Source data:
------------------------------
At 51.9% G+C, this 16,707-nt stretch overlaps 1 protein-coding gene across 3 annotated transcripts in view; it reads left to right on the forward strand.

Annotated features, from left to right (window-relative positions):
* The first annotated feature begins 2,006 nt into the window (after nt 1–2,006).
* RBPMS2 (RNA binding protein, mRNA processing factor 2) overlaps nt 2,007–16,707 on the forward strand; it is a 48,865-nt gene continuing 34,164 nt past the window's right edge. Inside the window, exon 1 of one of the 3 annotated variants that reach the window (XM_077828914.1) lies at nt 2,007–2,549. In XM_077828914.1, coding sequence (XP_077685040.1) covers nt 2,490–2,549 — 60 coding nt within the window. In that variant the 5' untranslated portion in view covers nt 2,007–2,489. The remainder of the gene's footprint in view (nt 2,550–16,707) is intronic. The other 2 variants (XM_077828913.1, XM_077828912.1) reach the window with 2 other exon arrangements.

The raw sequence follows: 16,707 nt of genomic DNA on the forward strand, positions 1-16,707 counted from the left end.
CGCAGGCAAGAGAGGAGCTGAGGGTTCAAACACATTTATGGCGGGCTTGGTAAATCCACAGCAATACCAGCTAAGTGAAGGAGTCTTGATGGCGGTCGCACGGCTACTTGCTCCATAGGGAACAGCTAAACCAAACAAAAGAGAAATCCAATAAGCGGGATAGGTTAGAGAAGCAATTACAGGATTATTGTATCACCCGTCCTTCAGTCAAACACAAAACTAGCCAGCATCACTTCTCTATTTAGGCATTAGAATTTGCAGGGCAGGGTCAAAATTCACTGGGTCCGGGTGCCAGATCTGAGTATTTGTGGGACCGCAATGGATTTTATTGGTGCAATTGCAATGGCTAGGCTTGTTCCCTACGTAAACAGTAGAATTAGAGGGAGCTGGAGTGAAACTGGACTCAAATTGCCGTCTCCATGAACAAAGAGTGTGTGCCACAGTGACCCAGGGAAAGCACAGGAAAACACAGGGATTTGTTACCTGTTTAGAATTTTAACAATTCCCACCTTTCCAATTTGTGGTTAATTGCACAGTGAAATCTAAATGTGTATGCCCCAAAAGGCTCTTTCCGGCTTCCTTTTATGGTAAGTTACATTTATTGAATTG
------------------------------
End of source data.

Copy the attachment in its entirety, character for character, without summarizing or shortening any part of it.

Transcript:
At 51.9% G+C, this 16,707-nt stretch overlaps 1 protein-coding gene across 3 annotated transcripts in view; it reads left to right on the forward strand.

Annotated features, from left to right (window-relative positions):
* The first annotated feature begins 2,006 nt into the window (after nt 1–2,006).
* RBPMS2 (RNA binding protein, mRNA processing factor 2) overlaps nt 2,007–16,707 on the forward strand; it is a 48,865-nt gene continuing 34,164 nt past the window's right edge. Inside the window, exon 1 of one of the 3 annotated variants that reach the window (XM_077828914.1) lies at nt 2,007–2,549. In XM_077828914.1, coding sequence (XP_077685040.1) covers nt 2,490–2,549 — 60 coding nt within the window. In that variant the 5' untranslated portion in view covers nt 2,007–2,489. The remainder of the gene's footprint in view (nt 2,550–16,707) is intronic. The other 2 variants (XM_077828913.1, XM_077828912.1) reach the window with 2 other exon arrangements.

The raw sequence follows: 16,707 nt of genomic DNA on the forward strand, positions 1-16,707 counted from the left end.
CGCAGGCAAGAGAGGAGCTGAGGGTTCAAACACATTTATGGCGGGCTTGGTAAATCCACAGCAATACCAGCTAAGTGAAGGAGTCTTGATGGCGGTCGCACGGCTACTTGCTCCATAGGGAACAGCTAAACCAAACAAAAGAGAAATCCAATAAGCGGGATAGGTTAGAGAAGCAATTACAGGATTATTGTATCACCCGTCCTTCAGTCAAACACAAAACTAGCCAGCATCACTTCTCTATTTAGGCATTAGAATTTGCAGGGCAGGGTCAAAATTCACTGGGTCCGGGTGCCAGATCTGAGTATTTGTGGGACCGCAATGGATTTTATTGGTGCAATTGCAATGGCTAGGCTTGTTCCCTACGTAAACAGTAGAATTAGAGGGAGCTGGAGTGAAACTGGACTCAAATTGCCGTCTCCATGAACAAAGAGTGTGTGCCACAGTGACCCAGGGAAAGCACAGGAAAACACAGGGATTTGTTACCTGTTTAGAATTTTAACAATTCCCACCTTTCCAATTTGTGGTTAATTGCACAGTGAAATCTAAATGTGTATGCCCCAAAAGGCTCTTTCCGGCTTCCTTTTATGGTAAGTTACATTTATTGAATTG